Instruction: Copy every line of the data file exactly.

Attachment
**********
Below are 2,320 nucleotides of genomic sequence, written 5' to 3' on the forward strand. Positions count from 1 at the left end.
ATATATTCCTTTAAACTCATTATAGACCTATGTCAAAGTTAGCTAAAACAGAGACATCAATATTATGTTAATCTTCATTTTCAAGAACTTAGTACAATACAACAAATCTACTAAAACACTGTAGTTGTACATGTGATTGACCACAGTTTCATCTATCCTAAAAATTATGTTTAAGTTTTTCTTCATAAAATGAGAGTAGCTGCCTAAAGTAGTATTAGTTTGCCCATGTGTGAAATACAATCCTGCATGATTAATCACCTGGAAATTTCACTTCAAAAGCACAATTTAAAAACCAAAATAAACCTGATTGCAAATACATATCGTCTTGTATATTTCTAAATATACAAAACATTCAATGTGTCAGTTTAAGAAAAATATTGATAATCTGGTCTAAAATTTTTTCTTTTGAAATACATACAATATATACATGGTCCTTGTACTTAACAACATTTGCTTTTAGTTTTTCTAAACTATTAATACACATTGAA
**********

Below are 2,320 nucleotides of genomic sequence, written 5' to 3' on the forward strand. Positions count from 1 at the left end.
ATATATTCCTTTAAACTCATTATAGACCTATGTCAAAGTTAGCTAAAACAGAGACATCAATATTATGTTAATCTTCATTTTCAAGAACTTAGTACAATACAACAAATCTACTAAAACACTGTAGTTGTACATGTGATTGACCACAGTTTCATCTATCCTAAAAATTATGTTTAAGTTTTTCTTCATAAAATGAGAGTAGCTGCCTAAAGTAGTATTAGTTTGCCCATGTGTGAAATACAATCCTGCATGATTAATCACCTGGAAATTTCACTTCAAAAGCACAATTTAAAAACCAAAATAAACCTGATTGCAAATACATATCGTCTTGTATATTTCTAAATATACAAAACATTCAATGTGTCAGTTTAAGAAAAATATTGATAATCTGGTCTAAAATTTTTTCTTTTGAAATACATACAATATATACATGGTCCTTGTACTTAACAACATTTGCTTTTAGTTTTTCTAAACTATTAATACACATTGAA